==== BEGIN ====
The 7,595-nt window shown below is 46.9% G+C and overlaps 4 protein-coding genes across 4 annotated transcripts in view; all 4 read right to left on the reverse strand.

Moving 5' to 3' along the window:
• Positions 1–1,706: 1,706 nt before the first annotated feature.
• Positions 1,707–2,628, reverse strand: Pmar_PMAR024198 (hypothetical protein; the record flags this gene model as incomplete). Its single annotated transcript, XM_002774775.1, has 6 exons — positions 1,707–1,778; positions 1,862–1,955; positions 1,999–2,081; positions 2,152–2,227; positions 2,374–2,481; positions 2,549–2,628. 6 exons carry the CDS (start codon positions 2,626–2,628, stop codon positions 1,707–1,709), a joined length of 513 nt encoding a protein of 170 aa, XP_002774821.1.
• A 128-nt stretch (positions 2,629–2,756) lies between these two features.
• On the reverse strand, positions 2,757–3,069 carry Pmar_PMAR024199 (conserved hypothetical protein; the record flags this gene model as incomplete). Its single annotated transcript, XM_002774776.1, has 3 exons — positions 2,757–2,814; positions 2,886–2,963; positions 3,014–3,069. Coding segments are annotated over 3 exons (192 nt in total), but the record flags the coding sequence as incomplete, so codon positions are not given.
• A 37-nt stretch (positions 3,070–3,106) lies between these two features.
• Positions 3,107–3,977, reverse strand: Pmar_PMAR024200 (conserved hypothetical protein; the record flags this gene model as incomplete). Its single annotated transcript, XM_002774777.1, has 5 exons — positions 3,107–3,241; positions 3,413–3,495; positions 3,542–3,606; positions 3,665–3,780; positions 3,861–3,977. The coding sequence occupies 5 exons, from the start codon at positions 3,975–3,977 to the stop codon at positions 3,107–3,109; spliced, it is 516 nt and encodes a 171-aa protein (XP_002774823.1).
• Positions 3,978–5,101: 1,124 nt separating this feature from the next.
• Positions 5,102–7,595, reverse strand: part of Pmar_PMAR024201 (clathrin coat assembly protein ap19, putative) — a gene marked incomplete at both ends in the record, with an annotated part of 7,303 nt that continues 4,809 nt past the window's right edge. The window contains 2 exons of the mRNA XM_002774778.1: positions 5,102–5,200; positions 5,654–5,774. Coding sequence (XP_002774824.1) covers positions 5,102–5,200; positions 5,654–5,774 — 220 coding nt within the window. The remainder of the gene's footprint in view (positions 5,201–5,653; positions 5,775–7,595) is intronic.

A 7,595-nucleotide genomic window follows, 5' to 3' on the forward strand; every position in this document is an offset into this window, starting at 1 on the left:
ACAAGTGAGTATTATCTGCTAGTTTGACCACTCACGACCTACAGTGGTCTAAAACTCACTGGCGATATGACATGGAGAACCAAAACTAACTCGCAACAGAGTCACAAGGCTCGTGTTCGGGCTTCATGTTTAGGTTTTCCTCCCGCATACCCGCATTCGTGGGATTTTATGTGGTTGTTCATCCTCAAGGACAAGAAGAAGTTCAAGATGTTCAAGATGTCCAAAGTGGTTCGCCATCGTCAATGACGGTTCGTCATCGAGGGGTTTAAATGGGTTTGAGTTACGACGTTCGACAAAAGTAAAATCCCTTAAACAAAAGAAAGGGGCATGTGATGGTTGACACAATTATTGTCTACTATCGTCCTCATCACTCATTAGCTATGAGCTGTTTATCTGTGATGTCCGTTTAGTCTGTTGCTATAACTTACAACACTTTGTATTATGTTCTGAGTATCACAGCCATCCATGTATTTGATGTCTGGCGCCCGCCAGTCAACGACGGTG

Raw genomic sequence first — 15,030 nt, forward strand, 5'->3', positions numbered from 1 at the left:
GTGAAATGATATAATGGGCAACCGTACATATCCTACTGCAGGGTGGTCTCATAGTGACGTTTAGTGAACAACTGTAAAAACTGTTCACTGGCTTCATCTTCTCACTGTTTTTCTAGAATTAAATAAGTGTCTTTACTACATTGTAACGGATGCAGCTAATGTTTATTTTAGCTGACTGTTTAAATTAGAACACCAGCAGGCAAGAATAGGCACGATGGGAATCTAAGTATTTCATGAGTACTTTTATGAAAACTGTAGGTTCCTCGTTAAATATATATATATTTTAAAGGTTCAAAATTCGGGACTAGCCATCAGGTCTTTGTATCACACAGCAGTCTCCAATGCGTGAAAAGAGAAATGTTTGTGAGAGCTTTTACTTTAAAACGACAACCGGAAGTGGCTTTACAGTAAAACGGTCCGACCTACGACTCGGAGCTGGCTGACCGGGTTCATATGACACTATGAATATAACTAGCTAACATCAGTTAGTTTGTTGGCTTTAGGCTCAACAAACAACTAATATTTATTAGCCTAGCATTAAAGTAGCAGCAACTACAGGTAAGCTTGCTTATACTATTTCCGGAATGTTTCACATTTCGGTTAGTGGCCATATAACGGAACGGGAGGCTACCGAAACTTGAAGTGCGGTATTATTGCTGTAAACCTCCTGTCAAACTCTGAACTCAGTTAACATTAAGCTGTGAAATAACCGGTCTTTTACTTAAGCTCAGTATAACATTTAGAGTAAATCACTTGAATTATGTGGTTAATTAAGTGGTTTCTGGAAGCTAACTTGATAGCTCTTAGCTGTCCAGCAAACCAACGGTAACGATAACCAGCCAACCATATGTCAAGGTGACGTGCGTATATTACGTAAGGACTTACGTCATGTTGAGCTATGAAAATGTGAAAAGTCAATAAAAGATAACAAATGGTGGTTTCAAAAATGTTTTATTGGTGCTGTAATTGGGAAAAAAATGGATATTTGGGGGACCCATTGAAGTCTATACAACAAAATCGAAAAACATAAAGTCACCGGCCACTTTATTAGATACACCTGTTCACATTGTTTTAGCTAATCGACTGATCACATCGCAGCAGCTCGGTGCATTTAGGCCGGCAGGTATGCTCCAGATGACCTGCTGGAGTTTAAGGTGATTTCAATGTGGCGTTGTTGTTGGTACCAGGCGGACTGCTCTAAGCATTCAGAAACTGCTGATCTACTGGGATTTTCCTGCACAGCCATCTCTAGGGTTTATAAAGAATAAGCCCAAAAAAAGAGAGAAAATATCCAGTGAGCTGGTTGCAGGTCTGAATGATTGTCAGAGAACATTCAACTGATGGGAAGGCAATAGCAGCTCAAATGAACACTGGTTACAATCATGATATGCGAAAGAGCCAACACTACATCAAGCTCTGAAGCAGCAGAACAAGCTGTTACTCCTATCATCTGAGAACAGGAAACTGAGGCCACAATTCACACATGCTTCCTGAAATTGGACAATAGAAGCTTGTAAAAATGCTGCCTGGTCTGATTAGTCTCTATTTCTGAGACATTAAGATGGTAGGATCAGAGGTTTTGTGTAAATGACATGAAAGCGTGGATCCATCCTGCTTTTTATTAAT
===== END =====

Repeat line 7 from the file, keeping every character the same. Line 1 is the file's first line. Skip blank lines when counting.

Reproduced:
• A 37-nt stretch (positions 3,070–3,106) lies between these two features.